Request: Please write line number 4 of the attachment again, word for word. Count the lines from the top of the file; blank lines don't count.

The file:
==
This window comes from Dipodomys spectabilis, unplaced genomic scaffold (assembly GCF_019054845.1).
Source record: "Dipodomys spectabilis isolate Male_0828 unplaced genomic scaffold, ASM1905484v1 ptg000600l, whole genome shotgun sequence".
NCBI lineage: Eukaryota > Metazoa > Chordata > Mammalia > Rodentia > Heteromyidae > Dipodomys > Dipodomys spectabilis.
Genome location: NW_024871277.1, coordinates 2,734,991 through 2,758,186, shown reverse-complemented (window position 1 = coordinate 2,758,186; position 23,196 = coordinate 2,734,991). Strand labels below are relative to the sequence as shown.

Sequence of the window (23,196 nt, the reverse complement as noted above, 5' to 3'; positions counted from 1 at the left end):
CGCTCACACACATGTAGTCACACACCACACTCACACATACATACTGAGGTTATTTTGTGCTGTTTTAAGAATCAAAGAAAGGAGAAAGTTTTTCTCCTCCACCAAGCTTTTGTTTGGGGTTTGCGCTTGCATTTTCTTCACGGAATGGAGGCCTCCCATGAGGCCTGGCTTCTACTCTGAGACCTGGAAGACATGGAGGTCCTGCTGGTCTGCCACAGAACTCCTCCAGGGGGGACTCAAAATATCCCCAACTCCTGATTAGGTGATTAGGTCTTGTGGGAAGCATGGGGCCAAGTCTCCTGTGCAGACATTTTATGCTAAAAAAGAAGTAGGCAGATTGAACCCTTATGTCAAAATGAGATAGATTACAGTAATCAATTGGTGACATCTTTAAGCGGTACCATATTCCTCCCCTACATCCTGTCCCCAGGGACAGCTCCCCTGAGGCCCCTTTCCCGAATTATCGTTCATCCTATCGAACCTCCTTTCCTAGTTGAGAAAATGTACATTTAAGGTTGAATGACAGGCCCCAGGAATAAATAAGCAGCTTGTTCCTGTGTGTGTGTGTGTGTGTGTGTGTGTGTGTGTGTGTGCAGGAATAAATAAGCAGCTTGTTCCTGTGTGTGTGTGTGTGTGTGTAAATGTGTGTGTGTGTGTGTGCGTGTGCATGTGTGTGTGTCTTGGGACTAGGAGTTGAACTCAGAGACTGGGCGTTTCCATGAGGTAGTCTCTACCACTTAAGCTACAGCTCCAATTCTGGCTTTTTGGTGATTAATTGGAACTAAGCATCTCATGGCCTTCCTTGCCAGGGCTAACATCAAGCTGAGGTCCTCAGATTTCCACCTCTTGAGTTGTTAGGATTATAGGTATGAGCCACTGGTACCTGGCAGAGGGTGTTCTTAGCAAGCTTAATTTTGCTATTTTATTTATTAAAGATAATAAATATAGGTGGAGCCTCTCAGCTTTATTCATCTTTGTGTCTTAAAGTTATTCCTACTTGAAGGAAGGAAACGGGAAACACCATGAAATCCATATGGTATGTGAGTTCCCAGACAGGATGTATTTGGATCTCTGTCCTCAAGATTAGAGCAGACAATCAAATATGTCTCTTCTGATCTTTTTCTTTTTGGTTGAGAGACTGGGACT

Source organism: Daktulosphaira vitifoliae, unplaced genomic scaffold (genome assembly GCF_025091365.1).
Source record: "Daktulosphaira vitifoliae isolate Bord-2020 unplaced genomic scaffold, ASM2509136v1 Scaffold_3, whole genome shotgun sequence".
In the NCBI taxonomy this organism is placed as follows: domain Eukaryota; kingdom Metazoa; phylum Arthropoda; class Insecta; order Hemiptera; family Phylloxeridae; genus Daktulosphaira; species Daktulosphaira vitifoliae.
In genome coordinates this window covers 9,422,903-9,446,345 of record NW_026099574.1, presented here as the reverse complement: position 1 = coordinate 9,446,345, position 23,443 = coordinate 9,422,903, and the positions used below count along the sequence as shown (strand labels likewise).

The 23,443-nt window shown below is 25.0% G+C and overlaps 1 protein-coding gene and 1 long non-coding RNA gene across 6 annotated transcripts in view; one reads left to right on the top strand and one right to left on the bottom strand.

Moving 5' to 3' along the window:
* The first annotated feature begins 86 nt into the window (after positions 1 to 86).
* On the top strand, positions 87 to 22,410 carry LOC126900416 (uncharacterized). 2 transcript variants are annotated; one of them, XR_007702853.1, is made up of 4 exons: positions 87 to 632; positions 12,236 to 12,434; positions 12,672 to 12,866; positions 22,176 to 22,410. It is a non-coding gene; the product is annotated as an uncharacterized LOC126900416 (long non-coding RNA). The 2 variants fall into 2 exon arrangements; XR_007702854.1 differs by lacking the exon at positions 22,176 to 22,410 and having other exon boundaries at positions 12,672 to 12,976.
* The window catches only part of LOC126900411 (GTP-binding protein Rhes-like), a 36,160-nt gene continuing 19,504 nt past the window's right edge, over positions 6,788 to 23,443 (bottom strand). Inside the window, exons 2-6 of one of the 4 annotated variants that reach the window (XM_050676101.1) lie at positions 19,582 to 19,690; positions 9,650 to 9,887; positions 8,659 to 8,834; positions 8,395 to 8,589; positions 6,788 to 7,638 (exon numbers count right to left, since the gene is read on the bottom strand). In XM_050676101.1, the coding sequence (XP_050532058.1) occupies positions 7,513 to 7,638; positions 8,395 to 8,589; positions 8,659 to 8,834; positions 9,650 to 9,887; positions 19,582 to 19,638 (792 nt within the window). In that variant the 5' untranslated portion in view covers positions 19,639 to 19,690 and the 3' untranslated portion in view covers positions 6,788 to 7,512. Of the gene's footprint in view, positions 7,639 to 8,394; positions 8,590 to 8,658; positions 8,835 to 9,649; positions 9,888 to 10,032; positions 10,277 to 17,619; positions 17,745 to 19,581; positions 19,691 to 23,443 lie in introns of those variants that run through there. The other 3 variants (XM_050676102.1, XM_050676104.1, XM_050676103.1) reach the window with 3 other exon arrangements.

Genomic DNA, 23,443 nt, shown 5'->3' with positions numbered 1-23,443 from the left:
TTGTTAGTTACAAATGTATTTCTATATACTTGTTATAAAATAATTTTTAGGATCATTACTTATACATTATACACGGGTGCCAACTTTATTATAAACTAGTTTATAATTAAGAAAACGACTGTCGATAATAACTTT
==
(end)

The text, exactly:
Genome location: NW_024871277.1, coordinates 2,734,991 through 2,758,186, shown reverse-complemented (window position 1 = coordinate 2,758,186; position 23,196 = coordinate 2,734,991). Strand labels below are relative to the sequence as shown.